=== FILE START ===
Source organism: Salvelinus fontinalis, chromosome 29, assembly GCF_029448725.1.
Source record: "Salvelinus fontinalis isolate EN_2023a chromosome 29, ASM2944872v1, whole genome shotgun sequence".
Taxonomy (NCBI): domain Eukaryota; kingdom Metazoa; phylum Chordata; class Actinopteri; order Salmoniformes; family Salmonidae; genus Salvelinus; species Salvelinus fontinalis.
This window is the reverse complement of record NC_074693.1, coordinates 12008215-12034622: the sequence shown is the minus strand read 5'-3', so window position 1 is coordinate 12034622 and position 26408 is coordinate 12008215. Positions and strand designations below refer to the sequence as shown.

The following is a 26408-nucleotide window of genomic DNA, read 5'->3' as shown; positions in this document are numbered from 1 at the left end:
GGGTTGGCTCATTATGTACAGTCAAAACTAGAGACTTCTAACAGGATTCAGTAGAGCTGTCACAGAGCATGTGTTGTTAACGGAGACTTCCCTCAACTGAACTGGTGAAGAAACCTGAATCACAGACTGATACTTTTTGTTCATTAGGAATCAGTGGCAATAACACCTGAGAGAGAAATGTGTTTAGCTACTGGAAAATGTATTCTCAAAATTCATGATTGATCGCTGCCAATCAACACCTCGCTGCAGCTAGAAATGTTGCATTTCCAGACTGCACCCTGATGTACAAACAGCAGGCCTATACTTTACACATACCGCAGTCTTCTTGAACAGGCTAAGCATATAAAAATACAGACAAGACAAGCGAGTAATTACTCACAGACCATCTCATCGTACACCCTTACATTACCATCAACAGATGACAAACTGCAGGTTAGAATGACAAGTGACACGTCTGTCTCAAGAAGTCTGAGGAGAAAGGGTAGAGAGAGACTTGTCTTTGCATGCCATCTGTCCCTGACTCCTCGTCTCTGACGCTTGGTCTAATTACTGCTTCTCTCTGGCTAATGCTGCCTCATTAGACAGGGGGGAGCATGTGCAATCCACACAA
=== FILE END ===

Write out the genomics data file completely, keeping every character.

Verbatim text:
Source organism: Salvelinus fontinalis, chromosome 29, assembly GCF_029448725.1.
Source record: "Salvelinus fontinalis isolate EN_2023a chromosome 29, ASM2944872v1, whole genome shotgun sequence".
Taxonomy (NCBI): domain Eukaryota; kingdom Metazoa; phylum Chordata; class Actinopteri; order Salmoniformes; family Salmonidae; genus Salvelinus; species Salvelinus fontinalis.
This window is the reverse complement of record NC_074693.1, coordinates 12008215-12034622: the sequence shown is the minus strand read 5'-3', so window position 1 is coordinate 12034622 and position 26408 is coordinate 12008215. Positions and strand designations below refer to the sequence as shown.

The following is a 26408-nucleotide window of genomic DNA, read 5'->3' as shown; positions in this document are numbered from 1 at the left end:
GGGTTGGCTCATTATGTACAGTCAAAACTAGAGACTTCTAACAGGATTCAGTAGAGCTGTCACAGAGCATGTGTTGTTAACGGAGACTTCCCTCAACTGAACTGGTGAAGAAACCTGAATCACAGACTGATACTTTTTGTTCATTAGGAATCAGTGGCAATAACACCTGAGAGAGAAATGTGTTTAGCTACTGGAAAATGTATTCTCAAAATTCATGATTGATCGCTGCCAATCAACACCTCGCTGCAGCTAGAAATGTTGCATTTCCAGACTGCACCCTGATGTACAAACAGCAGGCCTATACTTTACACATACCGCAGTCTTCTTGAACAGGCTAAGCATATAAAAATACAGACAAGACAAGCGAGTAATTACTCACAGACCATCTCATCGTACACCCTTACATTACCATCAACAGATGACAAACTGCAGGTTAGAATGACAAGTGACACGTCTGTCTCAAGAAGTCTGAGGAGAAAGGGTAGAGAGAGACTTGTCTTTGCATGCCATCTGTCCCTGACTCCTCGTCTCTGACGCTTGGTCTAATTACTGCTTCTCTCTGGCTAATGCTGCCTCATTAGACAGGGGGGAGCATGTGCAATCCACACAA